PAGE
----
August 1, 2021
don’t know what to Say?
Tips for Conversations with a Memory-Impaired Person
Talking with a memory-impaired person can be difficult. You might feel like you are repeating yourself or asking questions that the person is not able to answer (such as “What did you have for breakfast?”). Enjoying a great conversation can be easy if you follow some of these tips:
- Limit distractions. To encourage focus, pick a quiet place free of visual and auditory distractions. This means turning off the television, asking children to play in another room, shutting the door to the room, and the like. Move close to your loved one, establish friendly eye contact, and use your loved one’s name; if necessary, introduce yourself. Don’t be upset if they do not remember you. Maintain eye contact so they keep their focus on you.
- Start with an observation, not a question. Begin with something easy to process such as “What a beautiful shirt you are wearing!” A simple, upbeat remark helps one relax and be more receptive to a conversation. Avoid questions such as “How are you?” or “Do you know who I am?” as they create stress, which makes conversation more difficult. If you must ask a question, wait until you have had a few successful exchanges and then offer choices for the answers if appropriate. For example, if the question is what to eat for lunch, instead of asking, “What would you like to eat?” ask, “Would you like to eat the club sandwich or garden salad?”
- Touch. Use a light touch on the shoulder or hand to focus attention to the conversation. Touch can express affection, comfort, and reassurance.
- Use simple language. Don’t raise your voice and speak in an overly simplified manner. Instead, speak slowly, clearly, and in an even tone. Choose shorter words to convey meaning and break questions and/or tasks down into multiple, simpler parts. Communicating this way may help you avoid overwhelming the person.
- Identify where they are. Before going further in a conversation, try to identify where and when the person currently thinks they are. If in their mind they are a child waiting for their parents to arrive then they will be confused if you talk about their current situation. Don’t correct them if they do not remember who you are or mistake you for someone else. To help them, you can make a simple statement such as “I came to visit you today.”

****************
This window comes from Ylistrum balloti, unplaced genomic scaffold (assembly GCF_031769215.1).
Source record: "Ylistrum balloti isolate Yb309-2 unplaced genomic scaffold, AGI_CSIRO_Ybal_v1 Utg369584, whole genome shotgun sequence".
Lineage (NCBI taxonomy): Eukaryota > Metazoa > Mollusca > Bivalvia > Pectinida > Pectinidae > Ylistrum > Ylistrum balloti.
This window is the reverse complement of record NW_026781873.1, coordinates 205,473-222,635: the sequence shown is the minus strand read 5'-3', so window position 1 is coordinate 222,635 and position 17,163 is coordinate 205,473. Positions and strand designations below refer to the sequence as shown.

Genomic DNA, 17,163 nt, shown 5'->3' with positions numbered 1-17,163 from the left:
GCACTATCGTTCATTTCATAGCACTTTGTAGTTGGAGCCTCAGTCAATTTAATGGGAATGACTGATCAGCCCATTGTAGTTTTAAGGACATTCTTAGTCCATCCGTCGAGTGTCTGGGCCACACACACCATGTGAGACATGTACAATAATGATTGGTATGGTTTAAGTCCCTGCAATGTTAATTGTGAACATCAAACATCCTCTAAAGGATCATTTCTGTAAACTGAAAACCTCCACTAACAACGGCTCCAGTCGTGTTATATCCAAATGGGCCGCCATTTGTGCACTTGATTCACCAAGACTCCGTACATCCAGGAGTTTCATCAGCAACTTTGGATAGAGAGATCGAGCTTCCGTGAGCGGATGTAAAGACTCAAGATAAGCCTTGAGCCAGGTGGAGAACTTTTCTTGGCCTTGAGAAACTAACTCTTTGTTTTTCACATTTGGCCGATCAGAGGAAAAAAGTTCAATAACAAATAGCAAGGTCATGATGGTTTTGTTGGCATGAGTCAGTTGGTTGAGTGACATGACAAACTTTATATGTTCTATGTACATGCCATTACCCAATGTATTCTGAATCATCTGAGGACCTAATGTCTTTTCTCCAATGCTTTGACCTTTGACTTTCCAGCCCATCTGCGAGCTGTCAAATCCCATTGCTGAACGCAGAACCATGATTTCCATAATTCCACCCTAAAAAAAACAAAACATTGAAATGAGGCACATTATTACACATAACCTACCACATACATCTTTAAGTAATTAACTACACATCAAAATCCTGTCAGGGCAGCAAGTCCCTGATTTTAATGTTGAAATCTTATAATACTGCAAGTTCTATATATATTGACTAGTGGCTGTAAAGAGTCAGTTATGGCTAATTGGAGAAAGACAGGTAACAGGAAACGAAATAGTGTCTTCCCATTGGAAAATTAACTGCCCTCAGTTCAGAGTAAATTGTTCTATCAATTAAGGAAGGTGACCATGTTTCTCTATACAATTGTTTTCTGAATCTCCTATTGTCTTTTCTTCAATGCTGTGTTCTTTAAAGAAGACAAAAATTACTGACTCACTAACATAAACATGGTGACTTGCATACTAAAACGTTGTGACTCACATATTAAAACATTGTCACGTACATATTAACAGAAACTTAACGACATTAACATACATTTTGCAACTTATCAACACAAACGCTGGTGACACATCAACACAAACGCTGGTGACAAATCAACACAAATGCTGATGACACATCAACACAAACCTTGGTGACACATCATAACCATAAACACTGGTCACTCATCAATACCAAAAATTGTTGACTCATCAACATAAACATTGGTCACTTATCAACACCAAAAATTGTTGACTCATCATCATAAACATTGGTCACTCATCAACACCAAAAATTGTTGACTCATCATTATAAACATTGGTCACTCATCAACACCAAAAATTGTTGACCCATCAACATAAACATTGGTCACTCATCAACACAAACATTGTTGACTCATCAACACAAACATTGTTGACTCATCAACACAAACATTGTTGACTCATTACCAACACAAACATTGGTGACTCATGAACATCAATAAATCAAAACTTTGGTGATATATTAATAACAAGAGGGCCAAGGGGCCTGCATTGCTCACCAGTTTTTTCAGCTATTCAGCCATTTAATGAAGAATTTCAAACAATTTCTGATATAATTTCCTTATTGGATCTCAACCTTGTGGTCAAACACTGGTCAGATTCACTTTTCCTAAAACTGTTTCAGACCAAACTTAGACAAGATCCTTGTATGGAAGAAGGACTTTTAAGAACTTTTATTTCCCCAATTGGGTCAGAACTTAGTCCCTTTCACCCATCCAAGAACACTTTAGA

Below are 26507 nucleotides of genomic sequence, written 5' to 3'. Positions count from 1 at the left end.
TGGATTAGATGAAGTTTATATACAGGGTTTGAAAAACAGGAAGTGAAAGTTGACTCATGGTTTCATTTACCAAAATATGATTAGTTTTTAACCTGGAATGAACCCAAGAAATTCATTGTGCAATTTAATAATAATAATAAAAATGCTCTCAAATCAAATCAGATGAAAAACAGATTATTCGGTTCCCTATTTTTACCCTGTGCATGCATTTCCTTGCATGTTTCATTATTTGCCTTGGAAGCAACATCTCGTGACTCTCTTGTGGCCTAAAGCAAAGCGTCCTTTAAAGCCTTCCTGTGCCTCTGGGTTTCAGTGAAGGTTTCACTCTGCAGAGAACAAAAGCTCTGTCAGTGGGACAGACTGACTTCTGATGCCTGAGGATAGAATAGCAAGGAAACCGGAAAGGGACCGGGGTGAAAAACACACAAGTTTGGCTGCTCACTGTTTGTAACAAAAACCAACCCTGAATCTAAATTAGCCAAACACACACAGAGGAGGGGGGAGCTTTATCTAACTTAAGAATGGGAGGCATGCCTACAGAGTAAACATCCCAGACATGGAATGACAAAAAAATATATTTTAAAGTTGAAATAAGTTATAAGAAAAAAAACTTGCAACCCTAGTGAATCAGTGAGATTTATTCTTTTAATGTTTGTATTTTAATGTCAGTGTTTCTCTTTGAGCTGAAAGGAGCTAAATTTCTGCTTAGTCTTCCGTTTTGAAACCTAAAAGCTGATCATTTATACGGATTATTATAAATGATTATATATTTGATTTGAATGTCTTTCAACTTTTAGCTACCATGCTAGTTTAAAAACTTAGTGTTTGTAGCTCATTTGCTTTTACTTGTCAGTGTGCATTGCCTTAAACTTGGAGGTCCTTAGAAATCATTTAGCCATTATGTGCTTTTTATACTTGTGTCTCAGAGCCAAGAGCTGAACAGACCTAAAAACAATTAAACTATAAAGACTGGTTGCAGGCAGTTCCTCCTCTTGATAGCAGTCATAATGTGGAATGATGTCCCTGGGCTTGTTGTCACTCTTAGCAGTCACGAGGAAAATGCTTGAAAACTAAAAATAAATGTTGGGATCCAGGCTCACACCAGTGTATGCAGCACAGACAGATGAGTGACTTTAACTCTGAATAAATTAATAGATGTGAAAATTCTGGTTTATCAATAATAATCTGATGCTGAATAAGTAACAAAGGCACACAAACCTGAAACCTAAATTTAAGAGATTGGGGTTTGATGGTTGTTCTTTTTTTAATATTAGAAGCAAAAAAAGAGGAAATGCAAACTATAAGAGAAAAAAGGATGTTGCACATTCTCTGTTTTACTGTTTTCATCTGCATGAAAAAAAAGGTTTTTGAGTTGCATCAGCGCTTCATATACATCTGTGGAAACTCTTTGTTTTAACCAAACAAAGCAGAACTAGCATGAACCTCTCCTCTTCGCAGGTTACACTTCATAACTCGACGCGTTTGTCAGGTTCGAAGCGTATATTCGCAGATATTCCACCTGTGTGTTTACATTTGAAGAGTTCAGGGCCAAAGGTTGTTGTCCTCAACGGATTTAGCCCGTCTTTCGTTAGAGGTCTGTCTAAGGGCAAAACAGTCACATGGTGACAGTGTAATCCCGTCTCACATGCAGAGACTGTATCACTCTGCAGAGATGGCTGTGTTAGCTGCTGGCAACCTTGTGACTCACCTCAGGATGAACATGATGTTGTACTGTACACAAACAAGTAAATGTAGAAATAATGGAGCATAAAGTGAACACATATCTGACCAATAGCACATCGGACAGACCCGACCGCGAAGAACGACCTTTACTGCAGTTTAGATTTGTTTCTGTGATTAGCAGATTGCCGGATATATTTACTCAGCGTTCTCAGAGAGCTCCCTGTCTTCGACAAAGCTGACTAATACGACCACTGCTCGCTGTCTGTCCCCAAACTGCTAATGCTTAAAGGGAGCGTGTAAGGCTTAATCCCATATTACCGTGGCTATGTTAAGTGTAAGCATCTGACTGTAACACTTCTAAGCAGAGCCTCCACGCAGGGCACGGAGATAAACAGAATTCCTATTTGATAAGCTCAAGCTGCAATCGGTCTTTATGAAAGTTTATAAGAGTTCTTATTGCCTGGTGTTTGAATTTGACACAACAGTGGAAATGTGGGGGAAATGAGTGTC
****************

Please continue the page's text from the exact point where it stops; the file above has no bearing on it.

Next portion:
- Prompt for more details. Ask them to tell you more. For example, if they are looking for their cat, then ask, “What does your cat look like?” If they tell you a story that does (or does not) make sense, then say, “That’s interesting! Please tell me more.”
- Be positive. People with dementia might not remember what you say or ask, but they will remember how you make them feel. Keep an upbeat tone and repeat yourself as necessary. Smile. Tell them you are happy to be spending time with them. Your goal is to make them feel good about themselves.
- Use nouns instead of pronouns. Try to be specific in your language. For example, if your wife leaves the room, don’t ask, “Where did she go?” Instead, ask “Where did Mary go?”
- Be patient. It is OK to step in and provide words when your loved one is struggling but don’t overdo it. Intervening too often could discourage your loved one from sharing. Acknowledge their feelings with a statement like “It must be frustrating when you can’t find the right word.” Meanwhile, keep eye contact and maintain an encouraging expression. Silence is OK.
- Redirect and distract. If your loved one becomes upset, then redirect the conversation to a new topic or distract with a hug, a stretch, or an invitation to go for a walk. Avoid correcting, arguing, or using logic. The Alzheimer’s Association gives this example: your loved one who is no longer able to handle their own finances may become suspicious of any large transactions. Suppose they discovered a legitimate, routine bill paid out of their account.
Loved one: “I didn’t write this check for $500. Someone at the bank is forging my signature!”
Don’t Argue and say something like: “What? Don’t be silly! The bank wouldn’t be forging your signature.”
Do Respond to Feelings: “That’s a scary thought.”
Do Reassure: “I’ll make sure they don’t do that.”
Do Distract: “Would you help me fold the towels?”
- Take a break. The mental energy to process the environmental stimulation is exhausting. Take frequent breaks. When resuming the conversation, summarize if needed.
Memory loss can make it difficult – but not impossible – for a person to communicate. Since memory can change throughout the day, try to visit either early in the day or after your loved one has a rest. Scale down your questions and responses to your loved one’s ability. If you need to make a decision, then write down the things you discussed and the final outcome. Establishing a written record enables your loved one to recall the conversation, see that all of their concerns were addressed, and what and how the decision was reached. Documentation helps prevent feelings of “you didn’t tell me.” Most of all, stay positive and recognize that repetition will be necessary.
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Winter Growth’s founder dreamed of creating a community where seniors and adults with disabilities could continue to learn and grow – filling their lives with joy and purpose. For over 40 years, we have fulfilled her vision by providing unique, affordable Assisted Living/Memory Care and Adult Medical Day Care tailored to our clients’ individual abilities, interests, and lives.